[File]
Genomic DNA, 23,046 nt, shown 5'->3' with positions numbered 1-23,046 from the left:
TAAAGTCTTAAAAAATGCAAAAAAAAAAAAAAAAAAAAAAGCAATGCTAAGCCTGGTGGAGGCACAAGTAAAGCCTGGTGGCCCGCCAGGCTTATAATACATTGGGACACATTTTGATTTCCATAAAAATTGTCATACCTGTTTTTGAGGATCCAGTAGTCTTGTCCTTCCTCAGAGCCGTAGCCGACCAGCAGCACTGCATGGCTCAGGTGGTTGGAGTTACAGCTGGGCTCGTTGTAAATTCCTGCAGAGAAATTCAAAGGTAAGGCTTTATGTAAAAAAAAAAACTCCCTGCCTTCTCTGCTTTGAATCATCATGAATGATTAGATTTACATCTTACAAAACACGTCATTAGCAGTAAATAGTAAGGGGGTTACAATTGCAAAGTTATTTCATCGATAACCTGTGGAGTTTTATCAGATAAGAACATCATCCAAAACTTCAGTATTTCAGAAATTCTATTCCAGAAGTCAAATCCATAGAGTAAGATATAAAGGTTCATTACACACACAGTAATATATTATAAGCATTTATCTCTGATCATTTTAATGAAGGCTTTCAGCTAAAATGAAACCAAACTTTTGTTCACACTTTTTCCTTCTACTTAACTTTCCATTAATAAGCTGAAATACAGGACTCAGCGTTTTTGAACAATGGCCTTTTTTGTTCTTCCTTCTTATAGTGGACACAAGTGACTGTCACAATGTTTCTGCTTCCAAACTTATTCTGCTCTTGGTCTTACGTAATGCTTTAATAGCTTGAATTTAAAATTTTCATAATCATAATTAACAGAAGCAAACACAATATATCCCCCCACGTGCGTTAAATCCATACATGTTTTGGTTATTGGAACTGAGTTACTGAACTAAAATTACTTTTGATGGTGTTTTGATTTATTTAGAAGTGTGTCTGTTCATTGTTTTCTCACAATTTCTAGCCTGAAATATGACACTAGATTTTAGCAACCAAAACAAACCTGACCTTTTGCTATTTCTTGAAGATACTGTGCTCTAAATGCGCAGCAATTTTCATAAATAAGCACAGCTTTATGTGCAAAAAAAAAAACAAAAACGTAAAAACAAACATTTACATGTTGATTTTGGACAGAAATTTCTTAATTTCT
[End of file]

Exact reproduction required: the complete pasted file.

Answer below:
Genomic DNA, 23,046 nt, shown 5'->3' with positions numbered 1-23,046 from the left:
TAAAGTCTTAAAAAATGCAAAAAAAAAAAAAAAAAAAAAAGCAATGCTAAGCCTGGTGGAGGCACAAGTAAAGCCTGGTGGCCCGCCAGGCTTATAATACATTGGGACACATTTTGATTTCCATAAAAATTGTCATACCTGTTTTTGAGGATCCAGTAGTCTTGTCCTTCCTCAGAGCCGTAGCCGACCAGCAGCACTGCATGGCTCAGGTGGTTGGAGTTACAGCTGGGCTCGTTGTAAATTCCTGCAGAGAAATTCAAAGGTAAGGCTTTATGTAAAAAAAAAAACTCCCTGCCTTCTCTGCTTTGAATCATCATGAATGATTAGATTTACATCTTACAAAACACGTCATTAGCAGTAAATAGTAAGGGGGTTACAATTGCAAAGTTATTTCATCGATAACCTGTGGAGTTTTATCAGATAAGAACATCATCCAAAACTTCAGTATTTCAGAAATTCTATTCCAGAAGTCAAATCCATAGAGTAAGATATAAAGGTTCATTACACACACAGTAATATATTATAAGCATTTATCTCTGATCATTTTAATGAAGGCTTTCAGCTAAAATGAAACCAAACTTTTGTTCACACTTTTTCCTTCTACTTAACTTTCCATTAATAAGCTGAAATACAGGACTCAGCGTTTTTGAACAATGGCCTTTTTTGTTCTTCCTTCTTATAGTGGACACAAGTGACTGTCACAATGTTTCTGCTTCCAAACTTATTCTGCTCTTGGTCTTACGTAATGCTTTAATAGCTTGAATTTAAAATTTTCATAATCATAATTAACAGAAGCAAACACAATATATCCCCCCACGTGCGTTAAATCCATACATGTTTTGGTTATTGGAACTGAGTTACTGAACTAAAATTACTTTTGATGGTGTTTTGATTTATTTAGAAGTGTGTCTGTTCATTGTTTTCTCACAATTTCTAGCCTGAAATATGACACTAGATTTTAGCAACCAAAACAAACCTGACCTTTTGCTATTTCTTGAAGATACTGTGCTCTAAATGCGCAGCAATTTTCATAAATAAGCACAGCTTTATGTGCAAAAAAAAAAACAAAAACGTAAAAACAAACATTTACATGTTGATTTTGGACAGAAATTTCTTAATTTCT